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Palace Church and Tower
This church from Margravine Wilhelmine and Margrave Friedrich in which the Prince wanted to be buried later was built in the centre of Bayreuth from 1753 – 1758. Fulfilling their desire, they were buried in a tomb with their daughter Frederike, Duchess of Württemberg.
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Museum Schloss Steinheim
In the middle of the historic old town of Steinheim lies the castle with the Museum of Prehistory and Prehistory. The exhibition presents the first human traces in the Hanau region, testimonies of the Stone Age, Bronze Age and Roman times as well as relics of the early Middle Ages.
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Luisenpark
The Luisenpark is divided in an upper and a lower part. The lower Luisenpark is the oldest part of the park, and entry is free. The upper Luisenpark charges an admission fee, but it also has a lot more to offer. Drift lazily in gondolettas on the Kutzerweiher lake, climb over the stones in the mountain stream and experience a real Chinese tea ceremony. In the conservatory, you can discover not only tropical plants but also hundreds of species of colourful butterflies as well as fish, monkeys, crocodiles and many other exotic animals. Outside you will find cows, sheep, guinea pigs, storks, flamingos and more. The daily feeding of the penguins is quite the spectacle. Don't miss it! The park has many different playgrounds. Climbing, swinging, sliding, digging, and trampoline jumping — kids will love it! Parents can lounge on the free-to-use deck chairs. There are various restaurants, cafés, and kiosks in the park, but you can also bring your own food and beverages.
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Planetarium Mannheim
In one of Germany's oldest planetariums you can immerse yourself in the fascinating world of stars, planets and galaxies. A lifelike starry sky enchants here in a form that can only be seen in very dark places or from outer space. The Mannheim Planetarium in its present form was opened on 2 December 1984, after the first construction of 1927 had been severely damaged in the Second World War and then demolished. Nearly 300 spectators find space under the 20-meter dome. The 3 million euro projection device "Universarium IX", which was manufactured by Carl Zeiss AG, projects a lifelike starry sky that can only be seen in very secluded, dark places or from outer space. In addition, the planetarium has a modern laser system and powerful video projectors. In addition to classical astronomy programs, the planetarium also offers music shows, lectures in various languages ​​and special performances for children.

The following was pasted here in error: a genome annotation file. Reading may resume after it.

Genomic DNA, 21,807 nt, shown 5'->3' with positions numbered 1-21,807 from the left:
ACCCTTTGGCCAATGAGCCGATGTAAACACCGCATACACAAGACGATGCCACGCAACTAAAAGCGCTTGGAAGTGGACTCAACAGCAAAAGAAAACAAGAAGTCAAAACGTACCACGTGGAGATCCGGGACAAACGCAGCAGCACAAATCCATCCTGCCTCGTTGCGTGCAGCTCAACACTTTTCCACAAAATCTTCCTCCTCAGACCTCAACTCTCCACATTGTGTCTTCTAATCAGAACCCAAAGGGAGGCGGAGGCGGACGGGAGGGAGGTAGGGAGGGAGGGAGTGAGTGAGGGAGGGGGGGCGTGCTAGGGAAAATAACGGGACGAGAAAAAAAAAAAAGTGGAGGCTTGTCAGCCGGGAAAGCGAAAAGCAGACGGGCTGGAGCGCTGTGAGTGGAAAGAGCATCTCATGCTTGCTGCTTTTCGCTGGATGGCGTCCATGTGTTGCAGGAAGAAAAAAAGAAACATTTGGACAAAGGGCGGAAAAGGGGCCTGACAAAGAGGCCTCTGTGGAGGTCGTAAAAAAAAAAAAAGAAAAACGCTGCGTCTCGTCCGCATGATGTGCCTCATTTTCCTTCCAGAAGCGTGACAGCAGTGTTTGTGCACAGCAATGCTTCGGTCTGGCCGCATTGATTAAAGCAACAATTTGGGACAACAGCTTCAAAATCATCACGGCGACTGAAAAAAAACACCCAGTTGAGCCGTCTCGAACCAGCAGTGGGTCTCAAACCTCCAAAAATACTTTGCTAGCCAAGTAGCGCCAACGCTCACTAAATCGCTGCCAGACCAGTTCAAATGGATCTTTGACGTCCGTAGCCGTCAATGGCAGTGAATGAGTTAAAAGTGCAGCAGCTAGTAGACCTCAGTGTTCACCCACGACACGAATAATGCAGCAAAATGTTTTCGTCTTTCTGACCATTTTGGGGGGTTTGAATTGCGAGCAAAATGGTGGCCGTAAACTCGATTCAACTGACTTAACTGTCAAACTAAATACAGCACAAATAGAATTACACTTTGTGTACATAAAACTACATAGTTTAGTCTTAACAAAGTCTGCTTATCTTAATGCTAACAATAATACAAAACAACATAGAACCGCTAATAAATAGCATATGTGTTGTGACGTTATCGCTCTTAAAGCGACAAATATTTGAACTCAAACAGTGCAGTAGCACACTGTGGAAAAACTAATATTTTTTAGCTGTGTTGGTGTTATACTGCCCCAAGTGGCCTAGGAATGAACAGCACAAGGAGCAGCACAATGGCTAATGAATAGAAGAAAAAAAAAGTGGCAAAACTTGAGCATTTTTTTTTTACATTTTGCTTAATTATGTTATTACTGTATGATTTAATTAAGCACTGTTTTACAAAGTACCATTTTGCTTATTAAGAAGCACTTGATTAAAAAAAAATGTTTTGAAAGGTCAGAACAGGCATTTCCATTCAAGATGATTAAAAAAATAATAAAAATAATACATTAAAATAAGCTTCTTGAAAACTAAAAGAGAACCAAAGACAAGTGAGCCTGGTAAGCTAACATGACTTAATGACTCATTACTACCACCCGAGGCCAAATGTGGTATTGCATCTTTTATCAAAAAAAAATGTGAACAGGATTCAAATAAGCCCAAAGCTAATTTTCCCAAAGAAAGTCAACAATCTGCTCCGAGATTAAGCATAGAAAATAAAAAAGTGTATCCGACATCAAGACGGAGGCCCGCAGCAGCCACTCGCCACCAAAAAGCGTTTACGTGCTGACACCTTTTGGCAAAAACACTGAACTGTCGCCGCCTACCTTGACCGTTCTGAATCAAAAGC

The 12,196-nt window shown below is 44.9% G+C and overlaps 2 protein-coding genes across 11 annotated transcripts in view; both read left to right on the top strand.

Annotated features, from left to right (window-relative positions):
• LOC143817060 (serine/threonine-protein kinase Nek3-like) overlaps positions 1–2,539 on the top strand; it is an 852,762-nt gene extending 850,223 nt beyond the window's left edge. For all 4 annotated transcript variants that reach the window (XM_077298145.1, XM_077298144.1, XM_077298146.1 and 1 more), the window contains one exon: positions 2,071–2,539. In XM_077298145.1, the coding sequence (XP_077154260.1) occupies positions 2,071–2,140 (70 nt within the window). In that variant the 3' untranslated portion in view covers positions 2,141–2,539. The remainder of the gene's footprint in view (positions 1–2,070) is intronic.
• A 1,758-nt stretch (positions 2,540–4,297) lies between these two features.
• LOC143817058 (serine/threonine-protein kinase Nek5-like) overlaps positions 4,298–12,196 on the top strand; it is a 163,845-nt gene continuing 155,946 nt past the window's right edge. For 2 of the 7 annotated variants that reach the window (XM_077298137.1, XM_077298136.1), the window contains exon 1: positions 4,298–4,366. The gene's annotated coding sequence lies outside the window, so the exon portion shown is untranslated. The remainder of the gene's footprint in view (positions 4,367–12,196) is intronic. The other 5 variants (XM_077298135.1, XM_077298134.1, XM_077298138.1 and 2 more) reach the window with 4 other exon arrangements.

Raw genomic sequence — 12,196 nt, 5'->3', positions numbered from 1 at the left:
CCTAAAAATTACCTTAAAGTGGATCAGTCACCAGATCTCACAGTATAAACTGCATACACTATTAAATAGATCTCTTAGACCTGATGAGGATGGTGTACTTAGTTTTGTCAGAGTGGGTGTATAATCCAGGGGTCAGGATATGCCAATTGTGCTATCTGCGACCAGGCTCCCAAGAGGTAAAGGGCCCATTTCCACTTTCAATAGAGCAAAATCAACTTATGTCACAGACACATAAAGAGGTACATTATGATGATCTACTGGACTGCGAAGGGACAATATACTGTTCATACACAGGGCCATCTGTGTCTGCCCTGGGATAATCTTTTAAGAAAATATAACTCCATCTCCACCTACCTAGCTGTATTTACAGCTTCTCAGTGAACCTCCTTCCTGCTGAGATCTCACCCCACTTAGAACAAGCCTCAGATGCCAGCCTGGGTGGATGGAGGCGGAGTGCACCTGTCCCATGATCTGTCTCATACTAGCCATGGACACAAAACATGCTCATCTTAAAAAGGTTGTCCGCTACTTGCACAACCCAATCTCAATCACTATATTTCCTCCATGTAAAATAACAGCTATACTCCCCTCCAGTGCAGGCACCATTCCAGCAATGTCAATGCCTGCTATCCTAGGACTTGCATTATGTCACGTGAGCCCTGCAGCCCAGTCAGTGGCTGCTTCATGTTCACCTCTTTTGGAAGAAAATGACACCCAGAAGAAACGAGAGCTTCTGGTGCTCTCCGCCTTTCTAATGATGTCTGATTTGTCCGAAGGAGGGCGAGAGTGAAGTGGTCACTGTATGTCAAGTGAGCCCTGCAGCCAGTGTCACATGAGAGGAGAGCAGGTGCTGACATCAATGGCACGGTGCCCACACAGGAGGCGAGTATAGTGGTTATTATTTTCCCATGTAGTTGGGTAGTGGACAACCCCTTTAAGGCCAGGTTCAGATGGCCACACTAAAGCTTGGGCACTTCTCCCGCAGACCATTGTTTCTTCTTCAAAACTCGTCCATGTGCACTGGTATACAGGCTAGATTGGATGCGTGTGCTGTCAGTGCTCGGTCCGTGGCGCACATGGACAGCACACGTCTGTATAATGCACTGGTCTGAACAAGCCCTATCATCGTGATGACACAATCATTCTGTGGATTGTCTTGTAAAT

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Telecommunications Tower
The best view of Mannheim can be enjoyed from the more than 200-metre-high telecommunications tower. Centrally located between the banks of the Neckar and the Luisenpark, it offers breathtaking views across the Rhine plain to the Odenwald forest. Enjoy the view over a meal in the revolving Skyline restaurant, which is suspended directly under the viewing platform. Alongside Berlin, Munich and Dusseldorf, the telecommunications tower is one of the few of its kind in which you can enjoy a meal. Mannheim and the region are particularly beautiful at sunset. The best way to enjoy the view is over a romantic candlelit dinner in the revolving restaurant.
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Goldsmiths House
Located in the heart of Hanau's historic district, the German Goldsmiths' House was built as the city hall on the Altstädter Markt in 1537-1538 in the style of the late Renaissance Period.
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Multihalle Mannheim
Delicately curved and almost futuristic in appearance, the multi-purpose hall in Mannheim's Herzogenriedpark is the world's largest self-supporting wooden lattice-shell construction. It was designed in 1975 by the architect of the Munich Olympic Park, Frei Otto. At that time, the hall boasted the largest cantilevered dome in the world and quickly earned the nickname "Wonder of Mannheim". With its organic structure and material-minimised construction, it is famous in architectural circles way beyond German borders. Even for non-architects, however, the impressive hall is well worth a visit.
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Water Tower
Without doubt, the most popular landmark for all Mannheimers is the water tower "Wasserturm". No wonder it serves as the backdrop to so many wedding and holiday photos. Romantic and dreamy, it stands in one of the most beautiful Art Nouveau sites in Europe. Its fountains, promenades and arcades are a popular meeting place for locals and visitors alike. You get the best view of the water tower from one of the surrounding cafés on the Friedrichsplatz. Sitting under the arcades sipping a cup of coffee is guaranteed to give you a Mediterranean feeling. On summer evenings, you can marvel at the water fountain choreography. In the winter, the Christmas market around the Wasserturm is worth a visit too.